Hot on the heels of his keynote presentation at our Internet of Insurance event in London, MicroStrategy’s Robert Davis, VP product management EMEA, sat down with Andrew Hobbs to discuss how the rise of the ‘third revolution’ in data analytics is making the technology accessible to all.
Robert Davis leads the international product management team at enterprise analytics and mobility software provider, MicroStrategy. It’s the team’s job to be embedded in the markets that the company serves and intimately understand customers’ analytics needs – while developing MicroStrategy’s products to better serve them.
So how does Davis see the present and future of enterprise analytics – and how the technology is reshaping businesses?
Internet of Business: In your presentation you referred to the ‘third revolution’ in data analytics. Can you explain what you meant by this?
Robert Davis: “The third revolution is the fruition of what analytics was always supposed to be. The first revolution, which happened in around 1990 and was typified by the rise of companies like Business Objects, was the first time users were able to access data sources without having technical knowledge.
“Without having to understand SQL or MDX, they could get reports that were meaningful – and make business decisions. The difficulty was that the round trip in getting business insight from the data was very slow, hence the reports were often out of date and not relevant to the business by the time you got them.
“Fast forward to around 2005, and companies like Tableau and Click. We entered the second revolution, which was really the rise of the analyst. It tackled the challenge of, ‘How can the analyst get quick access to data sources, whether it be corporately blessed data, or desktop or cloud data sources, get rich insights from it, and make business decisions from that?’
“While the time-to-value went down drastically in the second revolution, the problem was the audience was very small. It was only the analysts who wanted to have that deep look at the data.
The third revolution is now bridging the gap between the analyst, the report factory, and the end user, who traditionally isn’t experienced with data.
“So, this is someone who works on the shop floor in a factory or behind a till in a retail environment – people that have not traditionally used data analysis to make their jobs easier and more efficient.
“In order to serve that audience we need to rethink how we look at data analytics and the analytics platform, to make data just part of the pervasive fabric that people have every day in their tools like email and on mobile devices – so they just see the right bit of data at the right time to make the right decision.”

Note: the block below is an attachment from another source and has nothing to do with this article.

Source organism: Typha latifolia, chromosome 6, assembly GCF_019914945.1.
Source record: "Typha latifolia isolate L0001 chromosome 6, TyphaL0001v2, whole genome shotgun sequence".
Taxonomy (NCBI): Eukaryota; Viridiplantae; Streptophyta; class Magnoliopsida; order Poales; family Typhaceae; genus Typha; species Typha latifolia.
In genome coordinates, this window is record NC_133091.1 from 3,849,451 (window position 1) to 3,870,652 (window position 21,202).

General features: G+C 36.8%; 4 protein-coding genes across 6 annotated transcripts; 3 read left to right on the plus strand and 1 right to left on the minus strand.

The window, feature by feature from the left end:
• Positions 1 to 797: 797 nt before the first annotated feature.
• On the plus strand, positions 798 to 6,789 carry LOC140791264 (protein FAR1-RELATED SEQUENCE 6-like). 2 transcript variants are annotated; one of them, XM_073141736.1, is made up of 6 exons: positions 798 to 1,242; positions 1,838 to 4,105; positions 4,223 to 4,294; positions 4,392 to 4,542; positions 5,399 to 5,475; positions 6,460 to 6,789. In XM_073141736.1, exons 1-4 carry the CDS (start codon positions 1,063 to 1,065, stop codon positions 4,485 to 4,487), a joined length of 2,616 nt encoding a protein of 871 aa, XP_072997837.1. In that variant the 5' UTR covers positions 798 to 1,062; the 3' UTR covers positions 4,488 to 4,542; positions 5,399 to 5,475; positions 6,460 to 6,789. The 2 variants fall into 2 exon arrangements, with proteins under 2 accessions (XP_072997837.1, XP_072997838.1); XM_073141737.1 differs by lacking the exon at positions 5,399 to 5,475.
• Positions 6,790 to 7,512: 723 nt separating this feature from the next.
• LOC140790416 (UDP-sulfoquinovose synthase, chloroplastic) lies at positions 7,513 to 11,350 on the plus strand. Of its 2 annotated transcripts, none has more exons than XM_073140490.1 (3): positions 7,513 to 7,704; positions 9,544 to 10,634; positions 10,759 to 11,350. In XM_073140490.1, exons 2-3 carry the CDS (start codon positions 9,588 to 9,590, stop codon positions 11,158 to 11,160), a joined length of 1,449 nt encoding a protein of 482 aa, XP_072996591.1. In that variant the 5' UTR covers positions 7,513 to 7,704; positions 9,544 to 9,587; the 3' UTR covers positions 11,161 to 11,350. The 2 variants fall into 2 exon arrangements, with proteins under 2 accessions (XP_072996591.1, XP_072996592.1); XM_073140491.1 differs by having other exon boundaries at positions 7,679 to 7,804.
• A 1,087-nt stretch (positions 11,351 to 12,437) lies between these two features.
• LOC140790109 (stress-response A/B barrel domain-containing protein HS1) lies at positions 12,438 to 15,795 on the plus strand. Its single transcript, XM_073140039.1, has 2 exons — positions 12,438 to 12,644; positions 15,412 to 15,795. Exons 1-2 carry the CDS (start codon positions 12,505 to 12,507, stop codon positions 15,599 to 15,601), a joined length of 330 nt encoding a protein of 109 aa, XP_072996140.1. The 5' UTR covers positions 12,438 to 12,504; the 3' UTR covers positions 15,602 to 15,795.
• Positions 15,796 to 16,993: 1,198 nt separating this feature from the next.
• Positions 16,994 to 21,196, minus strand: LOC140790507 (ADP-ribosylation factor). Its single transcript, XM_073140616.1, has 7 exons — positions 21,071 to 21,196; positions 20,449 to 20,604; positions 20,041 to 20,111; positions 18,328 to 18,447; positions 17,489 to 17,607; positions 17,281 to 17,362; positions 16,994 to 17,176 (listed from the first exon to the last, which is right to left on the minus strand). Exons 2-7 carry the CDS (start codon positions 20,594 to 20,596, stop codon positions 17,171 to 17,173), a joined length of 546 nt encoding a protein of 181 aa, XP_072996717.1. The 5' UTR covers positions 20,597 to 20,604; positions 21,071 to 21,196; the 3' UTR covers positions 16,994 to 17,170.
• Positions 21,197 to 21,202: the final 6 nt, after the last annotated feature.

What’s changed to enable this third revolution?
“There are a couple of things. First, we come back to the semantic layer, or the single version of the truth being important again. The second revolution was all about ‘Wild West’ access to data, but ‘trustability’ and the single version of the truth wasn’t important.
“What we’ve done to enable the third revolution is the coming together of the first and second. The first revolution was all about governance and trustability and that single version of the truth. The second revolution was all about access and getting analytics tools and data into the hands of more people. And when you bring those two together on a single platform, you can enable the third revolution. That’s really what’s changed at MicroStrategy.”
How do you see this reshaping businesses in practice?
“I think it just allows people to be better at what they already do. Take insurance as an example. If the pricing models that are changing all the time could be communicated through an enterprise application to the brokers and underwriters almost immediately, those underwriters would be able to make more profit, and sell better products that are better matched to clients more quickly, thus allowing them to do their jobs better. It will be a subtle effect, but what we’ll see is people not even realising they’re using data, but doing their jobs better and more efficiently.
On the whole, we’ve been successful if people find the analytics to be invisible – just a part of their normal work stream. I would like MicroStrategy to be the company that enables this.”
Your keynote presentation touched on the ability of analytics to anticipate challenges and opportunities in business. How does it enlighten employees in this sense?
“Anticipating challenges comes from closing the loop from the analyst to how end users use this data. This is something I call telemetry or a feedback loop. You get insight into the future by seeing how end users use the data.
“If brokers and underwriters aren’t trusting your pricing model or risk analysis, you will see them not using that part of the data in their business decisions. If your enterprise is intelligent enough to see both the use and non-use of the algorithms in the data that you’re putting out there for end-users, you will foresee challenges and opportunities – where you could be doing better with the data and with the business.
“So, I think it’s super important to close that loop and not only give that data to the end users, but also to record and look at how they’re using it.”
And you use that usage data at MicroStrategy to reshape your product as well, and how you cater to your customers’ needs?